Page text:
Besides interpersonal connections, there are clear advantages to working with students face-to-face. These are interwoven with the way that we’ve deliberately crafted our school system. We have lab benches and sinks, performance spaces and whiteboards, recess spaces and reading circles. The simple act of walking down a hallway as a class is an act of collaboration; singing together in the music room is a community celebration. Walk by an old elementary school on a warm spring day and listen for the joy that seeps out of open windows.5 If all that there was to learn could be had by reading, then we’d simply teach the kids to read and then send them home with a collection of books. When you’ve finished those, come back and get more; and when you’ve finished all the books then we’ll give you a piece of paper that you can put on your wall and gain yourself admission to a new school with new books.

This is, at its face, absurd. We know that there’s more to learning than just reading books, or at least that the reading of the books or the listening to the lectures or the watching of the presentation doesn’t itself turn into learning. There’s a working with and among one another that creates new meaning. Application and practice create new levels of understanding. Gaining a sense of self and making connection to something greater are important, if not critical, pieces of what we aim for in our schooling. Students talk about this in their graduation speeches, that there’s greater meaning and application and synthesis, and that schools aren’t really about the delivery of information into students’ cognitive processors. We’ve all had the privilege of experiencing this in our schools, and our students talk about these learningful outcomes and how they result from being on a debate team, a basketball team, a historical debate, a physics lab. They talk about what they’ve learned through all of the connections they’ve built and interactions they’ve had, with teachers and students and others.

The community, relationships, direct interconnections with one another—these are all the things we can’t expect from online education, now or ever, simply because this isn’t what online education has to offer. Rather than wring our hands and lament this, we should celebrate it. Let’s look at all that our in-school education does for us and herald this as one of society’s great accomplishments; and then let’s not expect online to do the same.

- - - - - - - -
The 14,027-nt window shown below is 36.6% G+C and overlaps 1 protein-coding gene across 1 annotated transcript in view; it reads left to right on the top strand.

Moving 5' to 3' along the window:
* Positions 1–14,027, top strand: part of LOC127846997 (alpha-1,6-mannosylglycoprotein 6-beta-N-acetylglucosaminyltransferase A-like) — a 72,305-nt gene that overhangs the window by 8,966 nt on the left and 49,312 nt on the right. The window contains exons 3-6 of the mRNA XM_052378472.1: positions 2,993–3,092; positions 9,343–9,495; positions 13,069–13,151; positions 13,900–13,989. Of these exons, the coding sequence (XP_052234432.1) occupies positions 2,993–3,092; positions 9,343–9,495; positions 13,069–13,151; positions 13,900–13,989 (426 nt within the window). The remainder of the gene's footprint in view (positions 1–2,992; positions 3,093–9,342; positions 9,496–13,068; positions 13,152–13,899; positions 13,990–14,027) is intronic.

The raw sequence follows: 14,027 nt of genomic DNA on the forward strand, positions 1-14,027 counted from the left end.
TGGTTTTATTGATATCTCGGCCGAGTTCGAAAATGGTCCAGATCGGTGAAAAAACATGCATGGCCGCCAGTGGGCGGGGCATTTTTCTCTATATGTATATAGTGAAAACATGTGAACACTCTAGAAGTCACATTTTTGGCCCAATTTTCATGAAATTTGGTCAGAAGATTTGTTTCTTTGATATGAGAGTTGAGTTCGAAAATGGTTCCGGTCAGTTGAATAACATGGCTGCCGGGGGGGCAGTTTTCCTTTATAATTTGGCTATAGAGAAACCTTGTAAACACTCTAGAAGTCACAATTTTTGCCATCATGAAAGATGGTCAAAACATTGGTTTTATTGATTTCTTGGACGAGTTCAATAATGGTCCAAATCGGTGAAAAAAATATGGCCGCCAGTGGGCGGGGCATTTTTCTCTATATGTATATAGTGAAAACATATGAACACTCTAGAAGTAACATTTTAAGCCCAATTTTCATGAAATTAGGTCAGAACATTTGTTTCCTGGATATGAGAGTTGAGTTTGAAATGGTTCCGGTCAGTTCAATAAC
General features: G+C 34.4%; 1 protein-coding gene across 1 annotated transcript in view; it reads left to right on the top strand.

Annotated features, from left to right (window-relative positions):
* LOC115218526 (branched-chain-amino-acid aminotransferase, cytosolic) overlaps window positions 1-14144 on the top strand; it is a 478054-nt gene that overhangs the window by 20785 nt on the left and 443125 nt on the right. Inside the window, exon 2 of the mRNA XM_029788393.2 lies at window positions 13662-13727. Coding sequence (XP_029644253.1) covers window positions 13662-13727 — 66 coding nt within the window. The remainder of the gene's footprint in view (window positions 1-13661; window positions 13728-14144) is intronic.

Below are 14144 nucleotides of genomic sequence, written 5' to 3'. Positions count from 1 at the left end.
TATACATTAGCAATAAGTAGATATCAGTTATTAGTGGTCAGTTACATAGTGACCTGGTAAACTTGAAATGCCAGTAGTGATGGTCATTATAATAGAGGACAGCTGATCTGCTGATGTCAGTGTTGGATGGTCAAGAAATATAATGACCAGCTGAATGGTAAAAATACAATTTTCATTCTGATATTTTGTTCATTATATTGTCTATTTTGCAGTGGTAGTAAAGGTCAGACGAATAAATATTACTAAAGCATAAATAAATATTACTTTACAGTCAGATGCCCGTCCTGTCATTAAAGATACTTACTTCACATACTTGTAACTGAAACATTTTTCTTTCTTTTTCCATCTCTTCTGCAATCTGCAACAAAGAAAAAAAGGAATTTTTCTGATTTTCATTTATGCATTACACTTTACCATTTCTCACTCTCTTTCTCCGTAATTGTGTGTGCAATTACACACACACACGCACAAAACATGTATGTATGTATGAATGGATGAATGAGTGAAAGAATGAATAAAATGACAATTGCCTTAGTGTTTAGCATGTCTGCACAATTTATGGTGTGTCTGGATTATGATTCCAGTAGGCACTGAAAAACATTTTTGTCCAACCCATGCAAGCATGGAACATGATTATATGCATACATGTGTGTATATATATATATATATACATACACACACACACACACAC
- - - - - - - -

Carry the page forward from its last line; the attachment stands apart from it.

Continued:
But maybe we can do something fundamentally different with online education in the future. It can’t be the same as the schools we now have, but it could be something else, something additional, not a replacement but an altogether different system with an altogether different goal.

As an analogy, let’s take trains.

I love to ride the train, big or small, near or far, and in so many ways it’s the ideal form of transportation for me to get from my town to another that could be 30 minutes, an hour, or two hours away. I have to plan ahead and be conscious of the schedule and a few various regulations. The infrastructure for the train, right-of-way and tracks, employment of the operators, and all that background operation have to be engineered and arranged, but once it’s there I have an ideal way to get myself from point A to point B. The arrangement is so ingrained into a community that I could easily take it for granted.6

So I imagine the painful scenario that follows if, one day, trains are suddenly closed. After a brief pivot, everyone scrambles and looks for the alternative transportation mode, and while I am really upset about the lack of my smooth and fast transport, I have faith that I’ll be given an alternative, a “plan B.”7 I imagine being handed a backpack and some walking sticks, and perhaps someone checks to see if I have the right shoes on my feet and they offer an alternative pair of sneakers in case mine aren’t quite up to the task. Am I then setup to succeed?